This is just the result of Equation (3). Because the energy in Schrödinger Equation is kinetic energy, which can be found out in the free particle Hamiltonian (8), the phase velocity must be calculated by Equation (6).

In classical physics, the non-relativistic Hamiltonian can be added by a constant, which doesn’t affect the dynamics of the system, which can be simply seen from the Hamilton equation of the particles, and is usually chosen to be zero. In quantum mechanics, adding a constant to the Hamiltonian will change the wave function by a phase factor, which is unimportant for it doesn’t affect the measuring probability of any dynamical variable. On the other hand, we find that if the constant is chosen to the rest energy of a particle

Correspondingly, for low-energy particles the energy in plane wave solution (9) becomes approximately the total energy rather than kinetic energy, and the phase velocity is again obtained by Equation (5). Therefore, the uncertainty of phase velocity comes from the freedom of choosing the original point of energy, as noted in the textbook [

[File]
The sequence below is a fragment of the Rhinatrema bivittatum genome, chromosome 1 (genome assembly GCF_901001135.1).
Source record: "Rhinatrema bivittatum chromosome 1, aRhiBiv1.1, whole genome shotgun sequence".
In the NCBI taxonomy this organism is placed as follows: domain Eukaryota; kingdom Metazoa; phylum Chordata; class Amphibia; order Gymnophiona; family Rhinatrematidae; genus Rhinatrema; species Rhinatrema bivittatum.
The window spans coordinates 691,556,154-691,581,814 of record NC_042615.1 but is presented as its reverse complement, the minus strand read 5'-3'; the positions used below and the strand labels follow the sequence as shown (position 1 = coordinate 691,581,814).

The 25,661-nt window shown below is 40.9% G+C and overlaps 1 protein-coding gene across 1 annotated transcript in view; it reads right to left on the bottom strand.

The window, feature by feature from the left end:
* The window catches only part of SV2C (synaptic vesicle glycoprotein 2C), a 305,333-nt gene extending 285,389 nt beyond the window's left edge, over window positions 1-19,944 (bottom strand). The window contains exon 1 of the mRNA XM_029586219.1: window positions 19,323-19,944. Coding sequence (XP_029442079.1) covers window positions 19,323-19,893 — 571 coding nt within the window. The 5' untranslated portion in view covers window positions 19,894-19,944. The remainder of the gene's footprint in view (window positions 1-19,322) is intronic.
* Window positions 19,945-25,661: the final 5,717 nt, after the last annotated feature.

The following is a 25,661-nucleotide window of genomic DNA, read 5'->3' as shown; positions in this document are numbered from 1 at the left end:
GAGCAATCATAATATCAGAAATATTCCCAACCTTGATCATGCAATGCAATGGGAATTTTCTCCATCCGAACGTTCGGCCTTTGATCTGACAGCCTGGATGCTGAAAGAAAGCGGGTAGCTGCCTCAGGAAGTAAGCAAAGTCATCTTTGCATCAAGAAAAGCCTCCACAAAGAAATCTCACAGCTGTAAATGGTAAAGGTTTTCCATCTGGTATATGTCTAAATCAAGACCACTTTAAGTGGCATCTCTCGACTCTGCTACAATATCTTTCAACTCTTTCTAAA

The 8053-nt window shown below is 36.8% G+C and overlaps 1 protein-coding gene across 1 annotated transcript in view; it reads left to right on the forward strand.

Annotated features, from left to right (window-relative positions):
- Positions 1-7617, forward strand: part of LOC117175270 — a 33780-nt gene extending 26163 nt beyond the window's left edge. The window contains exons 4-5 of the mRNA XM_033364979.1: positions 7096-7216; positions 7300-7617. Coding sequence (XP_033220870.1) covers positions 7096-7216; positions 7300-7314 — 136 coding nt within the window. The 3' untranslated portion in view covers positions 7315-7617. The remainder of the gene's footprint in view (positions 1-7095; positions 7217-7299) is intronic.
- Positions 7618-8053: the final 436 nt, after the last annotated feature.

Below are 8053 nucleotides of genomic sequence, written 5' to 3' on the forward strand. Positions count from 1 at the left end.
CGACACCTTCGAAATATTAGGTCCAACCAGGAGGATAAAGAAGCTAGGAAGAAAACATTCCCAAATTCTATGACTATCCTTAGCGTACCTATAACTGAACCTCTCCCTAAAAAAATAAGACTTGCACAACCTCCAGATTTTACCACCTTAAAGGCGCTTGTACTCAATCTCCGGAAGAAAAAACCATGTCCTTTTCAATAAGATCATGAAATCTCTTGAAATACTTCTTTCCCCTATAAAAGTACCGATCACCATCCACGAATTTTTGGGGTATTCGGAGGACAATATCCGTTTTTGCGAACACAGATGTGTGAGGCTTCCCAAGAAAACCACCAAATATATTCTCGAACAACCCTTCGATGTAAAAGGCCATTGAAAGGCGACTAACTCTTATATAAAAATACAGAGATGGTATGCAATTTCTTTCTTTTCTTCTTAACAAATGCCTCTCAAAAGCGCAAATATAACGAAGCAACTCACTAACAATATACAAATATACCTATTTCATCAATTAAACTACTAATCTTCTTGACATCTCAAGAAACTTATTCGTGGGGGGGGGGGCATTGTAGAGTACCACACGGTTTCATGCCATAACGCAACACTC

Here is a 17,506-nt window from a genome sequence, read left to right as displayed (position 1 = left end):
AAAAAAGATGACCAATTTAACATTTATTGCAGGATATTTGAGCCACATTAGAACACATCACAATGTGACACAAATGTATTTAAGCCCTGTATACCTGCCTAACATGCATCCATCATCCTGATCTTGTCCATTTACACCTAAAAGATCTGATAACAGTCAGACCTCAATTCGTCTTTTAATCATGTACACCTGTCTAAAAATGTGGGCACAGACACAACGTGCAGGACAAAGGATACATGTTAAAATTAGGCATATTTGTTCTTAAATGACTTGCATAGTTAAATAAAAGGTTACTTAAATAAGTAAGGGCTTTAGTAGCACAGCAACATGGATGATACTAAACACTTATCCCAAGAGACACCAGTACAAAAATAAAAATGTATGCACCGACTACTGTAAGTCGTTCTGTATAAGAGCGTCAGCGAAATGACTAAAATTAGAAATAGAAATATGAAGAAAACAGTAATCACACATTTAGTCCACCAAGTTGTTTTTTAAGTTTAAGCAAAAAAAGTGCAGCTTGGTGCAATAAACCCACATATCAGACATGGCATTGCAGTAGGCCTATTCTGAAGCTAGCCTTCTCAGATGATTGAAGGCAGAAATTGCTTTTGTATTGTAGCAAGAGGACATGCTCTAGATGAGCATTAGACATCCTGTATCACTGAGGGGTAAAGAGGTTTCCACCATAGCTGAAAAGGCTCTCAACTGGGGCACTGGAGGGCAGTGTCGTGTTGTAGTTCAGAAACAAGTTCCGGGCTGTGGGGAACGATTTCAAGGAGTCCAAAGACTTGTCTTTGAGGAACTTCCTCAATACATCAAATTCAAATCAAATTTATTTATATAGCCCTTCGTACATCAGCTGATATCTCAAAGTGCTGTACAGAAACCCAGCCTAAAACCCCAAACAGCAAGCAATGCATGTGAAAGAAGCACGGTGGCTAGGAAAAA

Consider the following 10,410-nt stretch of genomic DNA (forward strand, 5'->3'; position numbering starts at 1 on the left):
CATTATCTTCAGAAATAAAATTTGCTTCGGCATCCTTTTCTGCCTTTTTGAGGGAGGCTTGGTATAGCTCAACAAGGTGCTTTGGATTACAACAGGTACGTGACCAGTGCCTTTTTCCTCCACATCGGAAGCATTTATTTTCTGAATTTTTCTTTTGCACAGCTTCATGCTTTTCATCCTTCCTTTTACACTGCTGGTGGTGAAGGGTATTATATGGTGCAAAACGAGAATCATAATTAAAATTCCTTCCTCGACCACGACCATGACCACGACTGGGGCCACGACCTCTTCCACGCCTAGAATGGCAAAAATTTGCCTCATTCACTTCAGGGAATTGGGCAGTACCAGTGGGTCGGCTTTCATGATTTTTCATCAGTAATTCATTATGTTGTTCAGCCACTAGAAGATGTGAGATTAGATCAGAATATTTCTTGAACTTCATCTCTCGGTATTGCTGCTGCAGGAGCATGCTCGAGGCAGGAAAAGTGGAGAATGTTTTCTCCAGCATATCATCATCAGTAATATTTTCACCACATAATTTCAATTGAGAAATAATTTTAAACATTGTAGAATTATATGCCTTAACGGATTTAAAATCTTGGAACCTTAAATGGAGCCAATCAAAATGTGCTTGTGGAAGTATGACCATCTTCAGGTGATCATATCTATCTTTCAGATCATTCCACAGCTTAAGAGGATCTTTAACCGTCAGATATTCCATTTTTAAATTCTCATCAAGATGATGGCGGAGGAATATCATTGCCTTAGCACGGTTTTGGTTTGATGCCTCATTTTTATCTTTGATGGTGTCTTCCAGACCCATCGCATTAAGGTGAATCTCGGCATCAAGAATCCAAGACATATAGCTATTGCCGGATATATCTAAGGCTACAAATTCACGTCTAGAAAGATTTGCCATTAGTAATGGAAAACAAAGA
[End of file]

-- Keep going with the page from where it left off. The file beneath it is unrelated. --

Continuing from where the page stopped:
In classical physics, the original point of energy doesn’t affect the dynamics of a system, thus it’s convenient to make it vanishing. However, the energy of a particle in quantum mechanics is related to its frequency by Equation (2), therefore, whether the original point of energy can be set to zero should be discussed in detail. On one hand, the meaning of frequency in concept is the number for something oscillating per second, thus there isn’t any freedom to choose the original point; on the other hand, if the phase difference for particles of different masses is needed, the phase factor related to the rest energy can’t be omitted. As is known to all, the phase difference for particles of different masses can cause the flavor oscillations for neutral mesons and neutrinos, thus the phase difference is related to a measurable quantity and the phase difference originate from the rest energy can’t be artificially thrown away.

Take the neutrino oscillation for example, the flavor transition probability is (see e.g. [

where

refer to the total energy differences